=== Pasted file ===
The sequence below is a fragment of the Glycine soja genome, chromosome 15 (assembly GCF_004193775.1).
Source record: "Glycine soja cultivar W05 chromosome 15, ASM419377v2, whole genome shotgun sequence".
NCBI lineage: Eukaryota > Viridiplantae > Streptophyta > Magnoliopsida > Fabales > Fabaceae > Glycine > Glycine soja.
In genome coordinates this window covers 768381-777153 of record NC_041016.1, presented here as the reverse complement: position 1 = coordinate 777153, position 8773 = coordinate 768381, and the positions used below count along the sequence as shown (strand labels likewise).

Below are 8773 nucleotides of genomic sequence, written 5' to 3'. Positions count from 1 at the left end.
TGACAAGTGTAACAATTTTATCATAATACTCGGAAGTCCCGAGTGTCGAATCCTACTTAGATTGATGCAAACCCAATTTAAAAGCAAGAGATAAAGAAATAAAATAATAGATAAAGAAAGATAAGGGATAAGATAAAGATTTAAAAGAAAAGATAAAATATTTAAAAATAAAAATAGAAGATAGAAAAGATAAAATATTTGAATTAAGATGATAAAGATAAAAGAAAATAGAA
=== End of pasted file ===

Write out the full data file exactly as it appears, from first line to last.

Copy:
The sequence below is a fragment of the Glycine soja genome, chromosome 15 (assembly GCF_004193775.1).
Source record: "Glycine soja cultivar W05 chromosome 15, ASM419377v2, whole genome shotgun sequence".
NCBI lineage: Eukaryota > Viridiplantae > Streptophyta > Magnoliopsida > Fabales > Fabaceae > Glycine > Glycine soja.
In genome coordinates this window covers 768381-777153 of record NC_041016.1, presented here as the reverse complement: position 1 = coordinate 777153, position 8773 = coordinate 768381, and the positions used below count along the sequence as shown (strand labels likewise).

Below are 8773 nucleotides of genomic sequence, written 5' to 3'. Positions count from 1 at the left end.
TGACAAGTGTAACAATTTTATCATAATACTCGGAAGTCCCGAGTGTCGAATCCTACTTAGATTGATGCAAACCCAATTTAAAAGCAAGAGATAAAGAAATAAAATAATAGATAAAGAAAGATAAGGGATAAGATAAAGATTTAAAAGAAAAGATAAAATATTTAAAAATAAAAATAGAAGATAGAAAAGATAAAATATTTGAATTAAGATGATAAAGATAAAAGAAAATAGAA